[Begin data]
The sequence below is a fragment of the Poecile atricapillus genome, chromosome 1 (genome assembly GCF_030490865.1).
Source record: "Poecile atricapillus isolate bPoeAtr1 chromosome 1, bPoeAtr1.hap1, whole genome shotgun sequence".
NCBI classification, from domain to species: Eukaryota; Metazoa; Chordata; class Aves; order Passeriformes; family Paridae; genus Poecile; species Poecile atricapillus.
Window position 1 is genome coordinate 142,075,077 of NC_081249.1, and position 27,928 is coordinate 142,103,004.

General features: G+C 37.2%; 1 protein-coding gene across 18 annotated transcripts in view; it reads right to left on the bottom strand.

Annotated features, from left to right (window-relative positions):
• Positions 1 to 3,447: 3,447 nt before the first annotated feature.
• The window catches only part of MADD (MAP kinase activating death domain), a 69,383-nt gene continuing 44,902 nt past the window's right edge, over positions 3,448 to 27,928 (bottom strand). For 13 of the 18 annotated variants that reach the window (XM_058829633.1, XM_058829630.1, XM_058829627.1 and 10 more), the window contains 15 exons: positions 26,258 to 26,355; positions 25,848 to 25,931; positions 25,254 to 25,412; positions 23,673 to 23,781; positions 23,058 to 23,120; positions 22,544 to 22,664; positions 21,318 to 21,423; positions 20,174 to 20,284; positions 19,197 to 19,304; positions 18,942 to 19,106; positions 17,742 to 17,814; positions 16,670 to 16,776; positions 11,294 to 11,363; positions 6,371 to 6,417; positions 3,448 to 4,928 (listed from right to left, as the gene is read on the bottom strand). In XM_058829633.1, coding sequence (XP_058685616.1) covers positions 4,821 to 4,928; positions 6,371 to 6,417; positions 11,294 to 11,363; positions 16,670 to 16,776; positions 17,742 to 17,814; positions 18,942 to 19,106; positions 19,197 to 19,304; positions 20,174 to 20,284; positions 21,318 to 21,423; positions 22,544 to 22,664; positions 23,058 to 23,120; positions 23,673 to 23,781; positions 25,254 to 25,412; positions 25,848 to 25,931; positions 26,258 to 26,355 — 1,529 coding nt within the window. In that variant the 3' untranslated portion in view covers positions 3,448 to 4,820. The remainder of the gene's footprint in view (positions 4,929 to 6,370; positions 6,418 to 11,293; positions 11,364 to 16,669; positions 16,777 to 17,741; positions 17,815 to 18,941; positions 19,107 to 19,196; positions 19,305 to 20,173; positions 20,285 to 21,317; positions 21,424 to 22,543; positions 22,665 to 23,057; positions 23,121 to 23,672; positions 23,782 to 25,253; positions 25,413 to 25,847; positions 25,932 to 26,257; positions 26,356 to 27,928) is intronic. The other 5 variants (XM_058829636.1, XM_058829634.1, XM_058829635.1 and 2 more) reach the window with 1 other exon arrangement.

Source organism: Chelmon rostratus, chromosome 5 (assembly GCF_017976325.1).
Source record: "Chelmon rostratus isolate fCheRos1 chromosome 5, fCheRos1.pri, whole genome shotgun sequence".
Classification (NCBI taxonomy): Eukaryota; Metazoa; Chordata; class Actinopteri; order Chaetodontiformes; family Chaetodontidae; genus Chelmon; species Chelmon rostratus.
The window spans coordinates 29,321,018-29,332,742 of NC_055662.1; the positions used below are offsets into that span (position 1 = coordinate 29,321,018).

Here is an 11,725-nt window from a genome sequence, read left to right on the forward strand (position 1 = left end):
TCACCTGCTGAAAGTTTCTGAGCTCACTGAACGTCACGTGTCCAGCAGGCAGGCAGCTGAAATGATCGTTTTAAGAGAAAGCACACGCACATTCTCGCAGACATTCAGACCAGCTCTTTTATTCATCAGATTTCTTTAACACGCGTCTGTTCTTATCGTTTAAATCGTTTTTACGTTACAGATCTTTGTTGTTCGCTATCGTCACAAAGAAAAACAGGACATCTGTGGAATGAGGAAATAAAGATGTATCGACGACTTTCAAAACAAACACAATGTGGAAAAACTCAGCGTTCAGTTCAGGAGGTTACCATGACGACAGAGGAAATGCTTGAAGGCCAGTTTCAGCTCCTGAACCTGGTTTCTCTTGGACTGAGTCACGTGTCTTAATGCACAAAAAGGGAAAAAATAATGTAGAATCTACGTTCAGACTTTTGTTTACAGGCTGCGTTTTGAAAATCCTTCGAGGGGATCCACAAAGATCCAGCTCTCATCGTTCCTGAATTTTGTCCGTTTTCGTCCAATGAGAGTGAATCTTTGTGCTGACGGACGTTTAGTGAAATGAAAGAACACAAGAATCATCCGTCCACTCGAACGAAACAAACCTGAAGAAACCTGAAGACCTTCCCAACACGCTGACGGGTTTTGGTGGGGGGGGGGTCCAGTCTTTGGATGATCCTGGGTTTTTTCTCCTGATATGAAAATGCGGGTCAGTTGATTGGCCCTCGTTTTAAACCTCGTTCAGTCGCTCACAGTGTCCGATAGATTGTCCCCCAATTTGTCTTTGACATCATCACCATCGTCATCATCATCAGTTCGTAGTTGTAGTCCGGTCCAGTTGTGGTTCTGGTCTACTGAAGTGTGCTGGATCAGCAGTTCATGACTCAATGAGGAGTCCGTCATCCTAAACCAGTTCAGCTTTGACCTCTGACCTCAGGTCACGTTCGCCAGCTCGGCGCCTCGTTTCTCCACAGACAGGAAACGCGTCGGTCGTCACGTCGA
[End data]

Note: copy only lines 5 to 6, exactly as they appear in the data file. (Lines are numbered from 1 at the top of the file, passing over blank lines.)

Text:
General features: G+C 37.2%; 1 protein-coding gene across 18 annotated transcripts in view; it reads right to left on the bottom strand.

Annotated features, from left to right (window-relative positions):